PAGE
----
Choosing paint colors is one of the most important parts of designing your room. The colors you choose will likely make a huge impact on how a room looks a feels – it can create excitement or calmness, warmth or coolness, coziness or airiness. The only question is – do you know how to make your paint colors create the impact you want?

Understanding the impact of different colors

Colors can generally be divided into one of two categories: warm or cool. Most room color palettes will use colors from both sides of the color wheel in the furniture and decor, but your paint color (or colors) should usually stick with one side of the wheel.

Warm colors: Are comfortable, cozy, inviting. Can feel cramped or overwhelming if overused.

Cool colors: Are calm and clean. Can feel sterile or inhospitable if overused.

Generally speaking, warm colors are good for energizing places where people gather: kitchens, living rooms, dining rooms. Cool colors are good for bathrooms, formal areas, and bedrooms.

Choosing a color palette

A complementary blue/orange-brown color scheme using paint samples. © 2006 Abraxas

You don’t need to know much about color theory to understand that some color combinations look good together and some don’t. You also will have your own preferences about color, based on your personal experience with different colors and your unique tastes. Don’t ever select a color combination that makes you unhappy, even if someone insists it would be the perfect paint color palette for your room.

Here are some sources for finding the perfect color palette:

  • Create well-balanced color palettes quickly with the Color Scheme Designer tool.
  • Search through thousands of user palettes at Colour Lovers, with the option to specify the colors you want to include. They even list the Martha Stewart paint color that is the closest to each color in the palette.
  • Browse the color palettes based off beautiful photographs at Design Seeds.

One color out of your palettes should become your primary wall color, the single hue that covers the highest percentage of all visible surfaces.

Tricks with paint colors

Paint can be used not just as part of a balanced color palette, but to actually balance out some of the architectural imperfections of a room.

Ceiling heights

To visually “pull down” a ceiling that is uncomfortably high, paint the ceiling a shade darker than the walls. To make a low ceiling feel taller, paint the ceiling a shade lighter than the walls.

Paint finishes

Glossy paint finishes reflect more light and make a room appear bigger and brighter, which is good for small rooms or those not well-lit. Matte finishes can balance out a room that is otherwise too open or brightly lit.

Accent walls

Red and green are complementary colors. © 2007 Mike Voigt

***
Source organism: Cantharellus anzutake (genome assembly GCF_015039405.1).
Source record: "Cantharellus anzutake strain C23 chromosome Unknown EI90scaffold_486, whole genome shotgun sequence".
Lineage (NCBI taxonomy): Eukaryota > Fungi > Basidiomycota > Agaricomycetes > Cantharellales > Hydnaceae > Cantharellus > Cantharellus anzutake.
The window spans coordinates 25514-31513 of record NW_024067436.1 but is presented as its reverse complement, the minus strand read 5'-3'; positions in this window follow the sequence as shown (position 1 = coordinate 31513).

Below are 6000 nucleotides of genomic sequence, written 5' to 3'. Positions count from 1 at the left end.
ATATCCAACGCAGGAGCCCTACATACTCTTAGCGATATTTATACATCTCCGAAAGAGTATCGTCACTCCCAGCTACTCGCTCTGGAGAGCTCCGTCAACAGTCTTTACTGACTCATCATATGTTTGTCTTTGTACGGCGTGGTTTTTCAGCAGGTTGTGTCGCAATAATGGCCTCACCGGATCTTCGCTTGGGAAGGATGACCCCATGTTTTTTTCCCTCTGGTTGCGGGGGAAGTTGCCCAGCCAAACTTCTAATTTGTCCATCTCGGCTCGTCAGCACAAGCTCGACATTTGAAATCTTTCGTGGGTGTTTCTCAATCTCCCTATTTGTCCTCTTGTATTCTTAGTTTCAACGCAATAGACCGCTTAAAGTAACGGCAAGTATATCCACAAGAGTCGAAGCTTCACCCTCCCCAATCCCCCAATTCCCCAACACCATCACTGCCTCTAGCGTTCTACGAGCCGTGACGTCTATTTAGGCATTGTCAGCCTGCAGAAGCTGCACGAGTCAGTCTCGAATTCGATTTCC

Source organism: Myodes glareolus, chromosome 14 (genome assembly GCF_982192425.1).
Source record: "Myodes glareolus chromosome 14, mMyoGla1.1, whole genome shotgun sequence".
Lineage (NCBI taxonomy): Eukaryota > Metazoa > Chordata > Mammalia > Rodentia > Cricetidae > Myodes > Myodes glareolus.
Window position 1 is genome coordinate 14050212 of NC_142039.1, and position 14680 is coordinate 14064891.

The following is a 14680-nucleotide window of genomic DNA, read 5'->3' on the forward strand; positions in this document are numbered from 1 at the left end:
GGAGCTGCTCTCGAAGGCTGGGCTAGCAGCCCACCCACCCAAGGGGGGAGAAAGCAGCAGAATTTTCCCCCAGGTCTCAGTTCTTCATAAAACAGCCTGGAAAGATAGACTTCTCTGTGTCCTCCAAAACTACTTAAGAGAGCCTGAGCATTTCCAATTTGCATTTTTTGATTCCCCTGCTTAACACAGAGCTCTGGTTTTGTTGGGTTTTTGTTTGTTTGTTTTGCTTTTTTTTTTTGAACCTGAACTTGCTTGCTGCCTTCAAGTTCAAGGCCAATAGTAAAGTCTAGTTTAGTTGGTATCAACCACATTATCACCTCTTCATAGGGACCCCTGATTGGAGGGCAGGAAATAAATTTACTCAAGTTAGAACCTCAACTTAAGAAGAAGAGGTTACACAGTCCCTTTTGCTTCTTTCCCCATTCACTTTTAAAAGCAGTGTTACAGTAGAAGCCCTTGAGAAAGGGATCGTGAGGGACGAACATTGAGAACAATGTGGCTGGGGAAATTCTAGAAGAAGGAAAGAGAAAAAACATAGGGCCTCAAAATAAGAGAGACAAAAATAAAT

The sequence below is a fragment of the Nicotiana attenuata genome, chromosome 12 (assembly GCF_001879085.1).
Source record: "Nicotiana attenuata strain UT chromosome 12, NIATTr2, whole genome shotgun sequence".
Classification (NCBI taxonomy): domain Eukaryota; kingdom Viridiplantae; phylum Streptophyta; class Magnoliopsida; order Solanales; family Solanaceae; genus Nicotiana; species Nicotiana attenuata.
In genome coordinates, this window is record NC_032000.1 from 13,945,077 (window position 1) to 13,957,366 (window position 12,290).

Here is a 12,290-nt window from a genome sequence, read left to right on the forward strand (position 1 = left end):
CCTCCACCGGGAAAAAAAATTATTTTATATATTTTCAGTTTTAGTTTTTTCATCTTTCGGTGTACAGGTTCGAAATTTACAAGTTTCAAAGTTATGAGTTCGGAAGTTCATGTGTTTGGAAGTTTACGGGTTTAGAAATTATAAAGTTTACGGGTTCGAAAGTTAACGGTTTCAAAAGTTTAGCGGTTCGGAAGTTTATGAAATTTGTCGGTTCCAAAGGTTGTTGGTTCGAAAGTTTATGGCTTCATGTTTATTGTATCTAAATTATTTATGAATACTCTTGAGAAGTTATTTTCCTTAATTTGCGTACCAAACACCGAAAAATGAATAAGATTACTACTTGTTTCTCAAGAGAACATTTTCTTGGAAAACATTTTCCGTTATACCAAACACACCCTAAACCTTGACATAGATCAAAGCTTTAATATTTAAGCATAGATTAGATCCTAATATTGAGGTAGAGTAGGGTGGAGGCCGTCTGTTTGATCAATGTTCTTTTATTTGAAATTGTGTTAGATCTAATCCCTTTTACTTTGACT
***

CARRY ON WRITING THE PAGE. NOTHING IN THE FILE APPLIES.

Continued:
Every room needs an element for the eye to naturally focus on first, and painting a single wall or part of a wall the complementary color (the opposite color on the color wheel) – or another color with a strong contrast to the rest of the room – can instantly create a strong focal point in a room that doesn’t have a natural one, like a fireplace or amazing view.

Basic paint color rules of thumb

Nothing in design is a 100% set in stone rule, but these guidelines have come about through the experience of countless interior designers. Don’t break the rules unless you fully understand why they exist in the first place.

Best colors, room by room

Kitchen paint colors
  • Definitely no blue, preferably no pale greens or pinks. These colors don’t appear often in nature on anything edible, so they can seem unnatural in a kitchen.
  • Black, red, white and yellow are good colors to use.
Bathroom paint colors

A small bathroom is brightened by a painted yellow and white wall design.

  • Preferably not blue as the major color, which can increase though cold, “wet” feeling of the bathroom.
  • Soft colors, like yellow, green or lavender can create a soothing atmosphere.
  • Yellow, orange or red can be used in small amounts for balance.
  • Lighter colors are usually better, especially for bathrooms without windows, which can feel too dark and cramped with darker colors.
Living room paint colors
  • This is generally the room you have the most color “freedom” in: bright and bold color palettes will fit in here.
  • Living rooms that will host guests frequently can be bright colored, living rooms in a home with quiet families can be darker, richer and more muted.
Bedroom paint colors
  • No bright, saturated colors, no yellow.
  • Darker, rich colors are good, as is blue.

Color palette ratios

Denim blue walls balanced by off-white furniture and accessories

If your wall paint colors represent the primary color in the room (which they probably will, unless there wasn’t a lot of open surface to paint), you will want the other parts of the room to echo the main color, but also the other colors in the palette. The basic ratios can vary, but there are a few popular ratios that almost always look good.

  • With a color scheme that consists of two main colors, a 2:1 ratio is good.
  • With one color and a neutral (such as black, white or gray), a 1:1 color ratio can be attractive.
  • For a triad color scheme (one main and two secondary colors), a 2:1:1 ratio or 3:2:1 ratio is common.
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